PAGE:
The Financial District is not all concrete canyons and gleaming skyscrapers. Even without the inclusion of the Battery Park City’s myriad green spaces, the neighborhood has a surprising wealth of parks. Once you include the parks of Battery Park City, however, the area is a treasure trove of playgrounds, plazas, gardens, and other outdoor areas, making it one of the most verdant neighborhoods of Manhattan. Below are just a few highlights.
Between Battery Place, State Street, and Whitehall Street
Located on Manhattan’s southern tip, the Battery is one of the city’s oldest public parks, though when it was settled by the Dutch in 1624 the stretch of land facing where the Hudson and East Rivers meet was fortified with a battery of cannons to defend the community. Those settlers wouldn’t recognize the Battery, also known as Battery Park, today. Among the delights of the 25-acre park is SeaGlass, an aquatic-themed carousel in which riders sit in shimmering fish rather than on the typical prancing horses. The Bosque Gardens make up 4 acres of the park, with 34,000 perennial plants, a 60-foot-wide spiral fountain encompassing 35 jets of water, and a bikeway. The Battery Urban Farm, tended by students and volunteers, grows produce that is donated to school cafeterias and Drive Change, which provides employment and education to young adults released from prison. There is one aspect of the park that might look familiar to some time travelers from the past: Castle Clinton National Monument. Built as a fort in 1812, it was subsequently used as an opera house, an immigrant-processing center, and the New York City Aquarium. Today it houses the ticket office for the Statue of Liberty, which you can see while lounging on a bench along the Battery Promenade.
The SeaGlass carousel at the Battery.
[Image: Allison Meier/Wikimedia]
Broadway and Whitehall Street
When it was built in 1733, this park included turf for playing lawn bowls—hence its name. The oldest park in the city, today it is home to a large fountain, plenty of benches where local workers enjoy an alfresco lunch on sunny days, and Charging Bull, the bronze statue that has come to symbolize the Financial District. Since March 2017 it has also been the site of Fearless Girl, a bronze companion piece of sorts to Charging Bull.
Tulips around the Bowling Green fountain.
Between Broadway, Park Row, and Chambers Street
With its majestic fountain, broad walkways, lush landscaping, and plentiful benches, City Hall Park epitomizes a classic urban oasis. It also has the makings of an entertaining history lesson, thanks to its more than a dozen monuments. These include a 13-foot bronze statue of Colonial spy Nathan Hale, a bronze depiction of legendary editor Horace Greeley, and plaques honoring fellow journalist Joseph Pulitzer, pioneering physicist and chemist Marie Curie, and reformer Jane Addams.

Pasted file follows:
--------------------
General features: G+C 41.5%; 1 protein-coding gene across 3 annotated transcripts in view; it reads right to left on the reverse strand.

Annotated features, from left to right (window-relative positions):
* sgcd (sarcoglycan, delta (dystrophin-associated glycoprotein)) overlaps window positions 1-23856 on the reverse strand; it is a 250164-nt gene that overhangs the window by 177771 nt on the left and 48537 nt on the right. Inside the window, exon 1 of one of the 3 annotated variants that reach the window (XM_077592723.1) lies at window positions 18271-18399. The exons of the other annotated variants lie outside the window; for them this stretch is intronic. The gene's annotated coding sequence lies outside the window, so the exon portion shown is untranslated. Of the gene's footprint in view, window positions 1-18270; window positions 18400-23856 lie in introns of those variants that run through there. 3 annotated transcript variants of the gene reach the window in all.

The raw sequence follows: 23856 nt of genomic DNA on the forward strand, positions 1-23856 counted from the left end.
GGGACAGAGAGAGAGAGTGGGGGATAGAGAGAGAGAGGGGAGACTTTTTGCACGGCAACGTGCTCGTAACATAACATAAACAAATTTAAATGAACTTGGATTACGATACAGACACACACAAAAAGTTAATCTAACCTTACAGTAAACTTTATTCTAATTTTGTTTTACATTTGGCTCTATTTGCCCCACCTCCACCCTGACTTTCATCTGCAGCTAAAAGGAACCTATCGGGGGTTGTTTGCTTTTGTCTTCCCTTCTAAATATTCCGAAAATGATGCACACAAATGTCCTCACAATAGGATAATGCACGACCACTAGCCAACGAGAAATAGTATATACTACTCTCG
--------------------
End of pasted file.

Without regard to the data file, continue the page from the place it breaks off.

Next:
Caption: The fountain at City Hall Park.
[Image: Global Jet/Flickr]
Battery Park City
Running the length of Battery Park City along the Hudson River and the New York Harbor, the 1.2-mile Esplanade makes the most of its sublime views of the Statue of Liberty, Ellis Island, and New Jersey across the river. Old-style street lamps and plentiful benches line the broad pedestrian pathways; there are separate pathways for bicyclists, skateboarders, and skaters. The trees sprinkled among the lawns provide perfect shelter for shady summer picnics. Located on the Esplanade between First Place and Third Place, South Cove is a park within the park as much as it is a public artwork, encompassing boulders, plants, pilings, a curved jetty, and even an island.
Enjoying the view at the Esplanade.
[Image: Noah Sussman/Flickr]
West of River Terrace, between Murray Street and Warren Street
Rockefeller Park is not for kids only, but kids are certain to love it. The playground offers structures and activities for all ages, including a merry-go-round that kids propel by pedaling, a jungle gym with a webbing “roof” that serves as a trampoline, play fountains, sand pits for toddlers and for older kids, and a toddler maze. The park also features basketball and handball courts along with ping-pong and billiard tables. When you need a break from the activity, you can linger by the lily pond, laze on the lawns, or sit on one of the benches that face the Hudson River.
Sculptures and benches in Rockefeller Park.
[Image: GK tramrunner229/Wikimedia]
Between Warren Street, River Terrace, Murray Street, and North End Avenue
Located across from Rockefeller Park, Teardrop Park was designed in large part to enable city kids to interact with nature. There are rocks to climb, hills to run down, fountains to play in, and numerous nooks and niches to explore. The manicured lawns, varied plants, and meandering walkways ensure that adults will enjoy the space as well.
Fountain fun at Teardrop Park.